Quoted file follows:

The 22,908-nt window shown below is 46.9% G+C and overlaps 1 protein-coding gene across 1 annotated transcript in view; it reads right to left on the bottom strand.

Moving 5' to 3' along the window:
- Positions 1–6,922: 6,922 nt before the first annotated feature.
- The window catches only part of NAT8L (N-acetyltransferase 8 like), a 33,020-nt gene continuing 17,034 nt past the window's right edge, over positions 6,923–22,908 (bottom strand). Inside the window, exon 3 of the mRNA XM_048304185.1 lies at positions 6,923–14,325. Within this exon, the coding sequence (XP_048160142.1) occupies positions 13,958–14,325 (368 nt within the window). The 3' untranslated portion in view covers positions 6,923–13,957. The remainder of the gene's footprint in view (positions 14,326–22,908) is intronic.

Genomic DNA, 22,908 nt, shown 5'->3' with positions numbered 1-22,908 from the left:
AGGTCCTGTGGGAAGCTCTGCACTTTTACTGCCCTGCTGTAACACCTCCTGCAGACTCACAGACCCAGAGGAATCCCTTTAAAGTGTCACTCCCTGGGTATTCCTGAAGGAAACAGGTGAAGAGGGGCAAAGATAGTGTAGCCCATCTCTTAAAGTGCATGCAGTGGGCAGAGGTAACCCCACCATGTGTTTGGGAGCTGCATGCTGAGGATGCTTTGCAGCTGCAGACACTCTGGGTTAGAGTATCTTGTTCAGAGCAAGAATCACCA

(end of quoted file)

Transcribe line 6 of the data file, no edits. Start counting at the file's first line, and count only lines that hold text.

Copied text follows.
AGGTCCTGTGGGAAGCTCTGCACTTTTACTGCCCTGCTGTAACACCTCCTGCAGACTCACAGACCCAGAGGAATCCCTTTAAAGTGTCACTCCCTGGGTATTCCTGAAGGAAACAGGTGAAGAGGGGCAAAGATAGTGTAGCCCATCTCTTAAAGTGCATGCAGTGGGCAGAGGTAACCCCACCATGTGTTTGGGAGCTGCATGCTGAGGATGCTTTGCAGCTGCAGACACTCTGGGTTAGAGTATCTTGTTCAGAGCAAGAATCACCA